It's still worth reading, for sure. But to me, it felt like two books in one, and imho it would have been nicer to focus on just the one story.

Thanks to NetGalley for providing and ARC in exchange for an honest review.

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Coming to Find You - Jane Corry
When Nancy's mother and stepfather are murdered, and her stepbrother is convicted of the murder, she feels the need to just escape. With the press breathing down her neck, Nancy decides to take off to her grandmothers house, the house she just inherited and try to put the pieces of her life back together.

As she gets settled into the home, and the seaside village, she not only discovers that this village protects it's people, but also discovers her home might have a darker history than one she lived through as a child.

When she starts to receive letters from the prison, Nancy tries to hide the truth about the night of the murder, and figure out a way to deal with her stepbrother to keep him from telling the truth.

What really happened that night, and how far will Nancy go to protect it.

I came here for the murder mystery novel, but walked away with a combination of murder mystery and historical fiction and it was done in the best way possible. Nancy's story of her past in the house, the murder and dealing with her stepbrother kept me on my toes. I just had to know what happened to her and what happened the night of the murder. And unexpectedly, the story of Elizabeth and the homes history during the war was captivating and could've been a novel on its own. Elizabeth's tale was one of true perseverance and strength that made me keep wanting more.
Thank you Netgalley for the ARC!

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More like 3.5 stars. I’d like to thank netgalley and the publisher for an advance copy in exchange for an honest review. This is the first book I have read by this author and I enjoyed. Told between two women, Nancy and Elizabeth, one in current time and the other during World War 2, we find how their lives and stories intertwine and how the house, Tall Chimneys ties them together. Interesting plot and the story and characters kept me engaged.

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After the brutal murder of her mother and stepfather, Nancy tries to return to some normalcy in her life. But her stepbrother Martin, the one convicted of the crime will not let her move on. His obsession haunts her ... but so does the past of the house she's living in.

Alternating between two timelines, one sometime in the 2020s and one in the early 1940s, this is a book about female friendships, obsession, and betrayal.

Normally, I don't enjoy books with alternating timelines like this but this book was an exception. The writing style was incredibly clear and the stories in the timelines were distinct enough that they didn't cause confusion. I was definitely very engaged with this book and stayed up late reading it. It had me hooked from the beginning with the spooky atmosphere.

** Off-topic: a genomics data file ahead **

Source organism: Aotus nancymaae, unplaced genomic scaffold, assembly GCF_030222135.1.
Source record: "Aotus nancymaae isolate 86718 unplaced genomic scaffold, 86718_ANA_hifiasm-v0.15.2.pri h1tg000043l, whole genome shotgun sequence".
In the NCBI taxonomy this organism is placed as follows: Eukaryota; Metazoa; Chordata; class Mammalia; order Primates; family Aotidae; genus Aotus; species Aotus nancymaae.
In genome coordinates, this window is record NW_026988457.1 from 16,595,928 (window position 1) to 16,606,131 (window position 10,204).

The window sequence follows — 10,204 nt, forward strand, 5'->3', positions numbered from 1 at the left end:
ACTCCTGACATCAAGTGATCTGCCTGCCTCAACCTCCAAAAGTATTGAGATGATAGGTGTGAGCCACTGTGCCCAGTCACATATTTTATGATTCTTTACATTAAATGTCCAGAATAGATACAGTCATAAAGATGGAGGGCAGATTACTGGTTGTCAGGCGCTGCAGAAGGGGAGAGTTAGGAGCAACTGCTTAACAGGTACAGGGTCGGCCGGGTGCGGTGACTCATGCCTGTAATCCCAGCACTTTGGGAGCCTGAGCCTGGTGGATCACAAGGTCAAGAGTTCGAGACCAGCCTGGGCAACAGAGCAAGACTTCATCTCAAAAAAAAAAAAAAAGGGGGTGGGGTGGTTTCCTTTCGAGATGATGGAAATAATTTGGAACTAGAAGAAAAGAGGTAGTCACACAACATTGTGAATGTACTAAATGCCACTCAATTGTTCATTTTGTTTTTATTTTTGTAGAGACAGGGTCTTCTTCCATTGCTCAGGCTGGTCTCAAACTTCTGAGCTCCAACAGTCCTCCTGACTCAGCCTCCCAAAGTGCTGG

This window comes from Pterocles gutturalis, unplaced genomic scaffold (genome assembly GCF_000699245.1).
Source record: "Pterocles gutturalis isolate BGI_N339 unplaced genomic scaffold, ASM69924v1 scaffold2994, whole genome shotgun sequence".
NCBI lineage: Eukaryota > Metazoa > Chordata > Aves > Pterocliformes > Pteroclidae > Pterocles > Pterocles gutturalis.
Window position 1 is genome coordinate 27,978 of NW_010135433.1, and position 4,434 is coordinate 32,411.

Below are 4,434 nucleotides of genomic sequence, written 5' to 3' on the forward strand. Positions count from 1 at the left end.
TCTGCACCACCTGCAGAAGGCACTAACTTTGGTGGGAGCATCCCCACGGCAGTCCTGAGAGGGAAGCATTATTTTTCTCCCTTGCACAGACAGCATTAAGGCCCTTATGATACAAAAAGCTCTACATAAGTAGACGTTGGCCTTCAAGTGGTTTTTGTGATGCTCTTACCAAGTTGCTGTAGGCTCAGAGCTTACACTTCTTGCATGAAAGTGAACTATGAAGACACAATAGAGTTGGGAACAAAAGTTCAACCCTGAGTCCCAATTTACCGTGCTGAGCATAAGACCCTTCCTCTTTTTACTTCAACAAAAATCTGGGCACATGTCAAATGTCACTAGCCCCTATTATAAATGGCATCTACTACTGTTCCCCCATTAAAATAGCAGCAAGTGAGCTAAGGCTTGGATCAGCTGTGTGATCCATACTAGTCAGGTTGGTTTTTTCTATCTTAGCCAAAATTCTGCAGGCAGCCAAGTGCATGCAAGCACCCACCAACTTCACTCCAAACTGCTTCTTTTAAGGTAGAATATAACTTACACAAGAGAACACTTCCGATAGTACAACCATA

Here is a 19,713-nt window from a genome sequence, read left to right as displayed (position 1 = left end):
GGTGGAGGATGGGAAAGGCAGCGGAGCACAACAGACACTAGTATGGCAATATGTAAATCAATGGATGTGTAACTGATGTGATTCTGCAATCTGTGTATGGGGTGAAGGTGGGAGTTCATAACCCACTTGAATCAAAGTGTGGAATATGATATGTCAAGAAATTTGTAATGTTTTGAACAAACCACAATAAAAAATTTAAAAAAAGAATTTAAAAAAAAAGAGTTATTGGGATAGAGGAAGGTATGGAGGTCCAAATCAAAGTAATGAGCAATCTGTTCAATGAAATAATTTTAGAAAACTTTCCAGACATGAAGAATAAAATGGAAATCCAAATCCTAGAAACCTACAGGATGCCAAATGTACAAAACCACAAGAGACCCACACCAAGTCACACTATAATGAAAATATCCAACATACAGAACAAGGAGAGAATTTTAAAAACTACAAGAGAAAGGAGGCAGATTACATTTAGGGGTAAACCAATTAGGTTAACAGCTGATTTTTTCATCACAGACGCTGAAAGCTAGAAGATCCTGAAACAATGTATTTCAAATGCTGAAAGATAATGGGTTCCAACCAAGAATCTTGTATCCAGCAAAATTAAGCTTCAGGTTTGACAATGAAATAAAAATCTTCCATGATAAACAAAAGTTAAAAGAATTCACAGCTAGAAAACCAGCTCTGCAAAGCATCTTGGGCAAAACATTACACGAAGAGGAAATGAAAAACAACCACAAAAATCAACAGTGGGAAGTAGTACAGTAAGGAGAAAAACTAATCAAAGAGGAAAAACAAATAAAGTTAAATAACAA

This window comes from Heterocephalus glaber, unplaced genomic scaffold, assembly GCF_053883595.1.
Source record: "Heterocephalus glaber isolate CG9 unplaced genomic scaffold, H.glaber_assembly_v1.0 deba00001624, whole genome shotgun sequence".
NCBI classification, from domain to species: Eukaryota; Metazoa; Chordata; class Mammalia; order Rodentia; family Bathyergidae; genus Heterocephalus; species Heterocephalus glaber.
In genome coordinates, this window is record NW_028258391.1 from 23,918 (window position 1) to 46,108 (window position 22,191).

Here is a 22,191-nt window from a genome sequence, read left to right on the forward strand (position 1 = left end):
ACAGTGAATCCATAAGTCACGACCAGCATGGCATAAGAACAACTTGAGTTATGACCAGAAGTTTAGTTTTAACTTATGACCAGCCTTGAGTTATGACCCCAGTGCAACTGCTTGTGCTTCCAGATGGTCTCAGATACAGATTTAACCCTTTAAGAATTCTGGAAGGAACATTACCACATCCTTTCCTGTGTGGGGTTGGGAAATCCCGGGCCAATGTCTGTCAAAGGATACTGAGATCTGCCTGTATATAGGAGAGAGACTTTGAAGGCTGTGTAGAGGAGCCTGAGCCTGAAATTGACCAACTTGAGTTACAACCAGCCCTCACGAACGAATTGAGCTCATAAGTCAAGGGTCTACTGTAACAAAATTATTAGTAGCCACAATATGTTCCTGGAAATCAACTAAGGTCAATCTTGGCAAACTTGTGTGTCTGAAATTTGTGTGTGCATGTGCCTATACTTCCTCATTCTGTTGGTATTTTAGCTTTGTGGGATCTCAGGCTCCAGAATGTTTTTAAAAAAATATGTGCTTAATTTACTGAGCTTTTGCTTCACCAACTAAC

Without spoiling anything, the main conflict in the book is resolved rather quickly and there is a letter at the end that clears up any remaining questions. To me, this made the story kind of clunky. I would've enjoyed the book more if the things in the letter were revealed organically through either of the two narrators. Additionally, the epilogue didn't add anything - I think it was intended to have more of a punch but I just didn't get that feeling.

Thank you to NetGalley and the publisher for this advanced copy in exchange for my honest review.

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Thanks NetGalley for the ARC of Coming to Find You by Jane Corry, published by Penguin Random House Canada

I really enjoyed this novel, it's the first book I've read by this author, but would absolutely read more. I really like her writing style, the novel was easy to follow and events made sense
I liked the story being told in the past and present, how the past laid the necessary history for the present story to come together
The characters were well developed and described and likeable (or not), I connected with both main characters.
This was a good story about WW II, it's effect on individuals, family and their decisions during hard times. Story is told by Elizabeth in the past and Nancy in the present. Elizabeth is married and has a son whom her husband encourages to go off and fight for their country, Elizabeth is devastated. Nancy has just lost her mother and escapes back to Tall Chimneys to process and figure herself out.
This is a book I'd recommend to friends, great story line and I enjoyed the ending
I'd give it a 3.5 stars, rounded up to 4

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This is my first Jane Corey novel - it’s listed as a psychological thriller, which is why I originally noticed it, but I don’t know if I’d say that was the best description. In my opinion, it’s a work of fiction/drama

Coming to find you threads together two very loosely related stories; one set in World War 2 and told by a woman, Elizabeth and one set in present day, told by Nancy. If I’m being honest, I don’t believe the story needed to be written this way - the stories connect only in circumstantial details and both feel like they may have been better written as standalone stories.

I was intrigued by both Nancy and Elizabeth, and can’t say that one story was better than the other, per se. However, I think that if these had been written as two separate novels, both stories could have been teased out in a way that make them more appreciable. As this loosely interwoven plot, it’s hard to really immerse yourself and neither woman gets her spotlight.

The author does do a great job of setting the scene. Tall Chimneys sounds like a lovely place to live, and I could easily picture the home and the setting in my head.